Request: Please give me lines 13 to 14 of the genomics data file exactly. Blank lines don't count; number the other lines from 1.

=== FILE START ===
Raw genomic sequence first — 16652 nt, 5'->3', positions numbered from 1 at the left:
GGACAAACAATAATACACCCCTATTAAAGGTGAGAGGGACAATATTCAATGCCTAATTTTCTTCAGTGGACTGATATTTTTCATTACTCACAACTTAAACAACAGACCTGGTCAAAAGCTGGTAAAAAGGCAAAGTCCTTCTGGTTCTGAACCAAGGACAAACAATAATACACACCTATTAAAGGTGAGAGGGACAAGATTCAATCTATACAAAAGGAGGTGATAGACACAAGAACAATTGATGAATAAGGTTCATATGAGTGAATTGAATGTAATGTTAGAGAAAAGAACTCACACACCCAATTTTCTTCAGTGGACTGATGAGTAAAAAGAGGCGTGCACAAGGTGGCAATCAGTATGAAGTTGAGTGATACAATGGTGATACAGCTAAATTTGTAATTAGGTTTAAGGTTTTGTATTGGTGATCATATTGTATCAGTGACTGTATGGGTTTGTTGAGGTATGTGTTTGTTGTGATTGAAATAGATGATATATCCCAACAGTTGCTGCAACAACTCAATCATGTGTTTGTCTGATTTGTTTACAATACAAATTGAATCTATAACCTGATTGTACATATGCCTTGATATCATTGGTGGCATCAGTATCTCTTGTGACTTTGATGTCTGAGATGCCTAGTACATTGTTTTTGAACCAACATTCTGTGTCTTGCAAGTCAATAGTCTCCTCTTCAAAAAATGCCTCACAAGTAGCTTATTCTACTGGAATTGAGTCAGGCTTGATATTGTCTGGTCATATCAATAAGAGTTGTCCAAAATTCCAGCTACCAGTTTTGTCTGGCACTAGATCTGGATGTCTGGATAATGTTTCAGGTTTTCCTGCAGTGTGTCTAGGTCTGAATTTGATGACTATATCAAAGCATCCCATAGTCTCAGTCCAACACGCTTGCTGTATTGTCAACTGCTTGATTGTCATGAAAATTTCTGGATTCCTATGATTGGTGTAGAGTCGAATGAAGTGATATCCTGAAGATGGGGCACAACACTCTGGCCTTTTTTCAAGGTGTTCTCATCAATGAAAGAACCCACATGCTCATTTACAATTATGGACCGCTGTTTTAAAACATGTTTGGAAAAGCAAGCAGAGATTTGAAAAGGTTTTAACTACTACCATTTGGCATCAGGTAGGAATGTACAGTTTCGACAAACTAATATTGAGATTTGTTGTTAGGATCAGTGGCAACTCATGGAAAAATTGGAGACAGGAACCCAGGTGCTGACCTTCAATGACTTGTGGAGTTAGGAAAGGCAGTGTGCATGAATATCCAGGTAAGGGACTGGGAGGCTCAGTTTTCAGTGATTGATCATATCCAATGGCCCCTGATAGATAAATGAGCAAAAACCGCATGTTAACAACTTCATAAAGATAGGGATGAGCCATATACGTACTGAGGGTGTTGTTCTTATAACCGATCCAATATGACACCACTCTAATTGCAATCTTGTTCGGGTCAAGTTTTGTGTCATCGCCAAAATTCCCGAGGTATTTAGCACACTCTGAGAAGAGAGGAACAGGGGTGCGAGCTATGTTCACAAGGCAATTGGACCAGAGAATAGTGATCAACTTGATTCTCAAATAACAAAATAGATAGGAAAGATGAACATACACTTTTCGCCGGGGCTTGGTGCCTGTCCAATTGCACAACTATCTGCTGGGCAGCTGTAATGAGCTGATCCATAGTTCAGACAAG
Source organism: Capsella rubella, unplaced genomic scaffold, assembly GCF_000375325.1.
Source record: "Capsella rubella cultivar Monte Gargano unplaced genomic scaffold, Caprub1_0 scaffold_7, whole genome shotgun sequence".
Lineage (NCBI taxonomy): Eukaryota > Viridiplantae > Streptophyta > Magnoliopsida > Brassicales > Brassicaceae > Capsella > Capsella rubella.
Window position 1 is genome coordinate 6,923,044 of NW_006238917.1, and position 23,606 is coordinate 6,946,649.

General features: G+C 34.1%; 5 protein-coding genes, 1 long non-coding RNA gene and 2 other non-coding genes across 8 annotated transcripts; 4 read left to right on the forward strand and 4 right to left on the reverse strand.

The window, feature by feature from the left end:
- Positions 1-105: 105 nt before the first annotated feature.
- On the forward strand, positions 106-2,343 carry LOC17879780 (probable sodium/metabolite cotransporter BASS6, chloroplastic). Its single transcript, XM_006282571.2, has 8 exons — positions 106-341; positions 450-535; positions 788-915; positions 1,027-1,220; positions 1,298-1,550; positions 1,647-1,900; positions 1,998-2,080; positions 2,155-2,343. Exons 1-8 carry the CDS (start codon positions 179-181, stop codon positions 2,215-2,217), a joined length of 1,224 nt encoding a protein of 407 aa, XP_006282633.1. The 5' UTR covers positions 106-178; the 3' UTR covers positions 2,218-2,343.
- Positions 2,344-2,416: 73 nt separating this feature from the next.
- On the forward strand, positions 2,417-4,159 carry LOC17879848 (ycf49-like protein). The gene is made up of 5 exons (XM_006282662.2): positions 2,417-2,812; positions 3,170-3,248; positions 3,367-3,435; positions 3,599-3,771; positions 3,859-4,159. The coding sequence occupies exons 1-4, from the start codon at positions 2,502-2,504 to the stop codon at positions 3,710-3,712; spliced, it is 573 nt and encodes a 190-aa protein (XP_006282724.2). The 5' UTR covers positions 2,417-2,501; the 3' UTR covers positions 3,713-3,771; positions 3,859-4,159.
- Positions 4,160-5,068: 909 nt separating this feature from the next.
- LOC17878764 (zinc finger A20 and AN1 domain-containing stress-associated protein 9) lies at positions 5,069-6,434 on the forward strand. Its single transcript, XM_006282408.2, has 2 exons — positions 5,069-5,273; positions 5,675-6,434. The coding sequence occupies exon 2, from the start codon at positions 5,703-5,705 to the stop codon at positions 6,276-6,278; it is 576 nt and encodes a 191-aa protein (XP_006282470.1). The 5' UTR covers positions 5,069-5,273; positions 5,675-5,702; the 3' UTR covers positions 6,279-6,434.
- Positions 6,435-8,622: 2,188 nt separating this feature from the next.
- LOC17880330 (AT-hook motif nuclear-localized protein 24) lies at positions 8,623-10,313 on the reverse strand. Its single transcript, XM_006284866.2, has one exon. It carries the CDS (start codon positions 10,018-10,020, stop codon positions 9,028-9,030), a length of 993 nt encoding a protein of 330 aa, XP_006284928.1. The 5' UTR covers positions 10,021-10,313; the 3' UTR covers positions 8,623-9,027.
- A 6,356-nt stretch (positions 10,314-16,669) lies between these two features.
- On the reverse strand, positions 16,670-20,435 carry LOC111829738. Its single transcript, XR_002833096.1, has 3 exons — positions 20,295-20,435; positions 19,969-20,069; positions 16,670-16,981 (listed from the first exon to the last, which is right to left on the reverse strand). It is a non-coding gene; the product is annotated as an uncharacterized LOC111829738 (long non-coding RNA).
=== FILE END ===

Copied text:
- Positions 4,160-5,068: 909 nt separating this feature from the next.
- LOC17878764 (zinc finger A20 and AN1 domain-containing stress-associated protein 9) lies at positions 5,069-6,434 on the forward strand. Its single transcript, XM_006282408.2, has 2 exons — positions 5,069-5,273; positions 5,675-6,434. The coding sequence occupies exon 2, from the start codon at positions 5,703-5,705 to the stop codon at positions 6,276-6,278; it is 576 nt and encodes a 191-aa protein (XP_006282470.1). The 5' UTR covers positions 5,069-5,273; positions 5,675-5,702; the 3' UTR covers positions 6,279-6,434.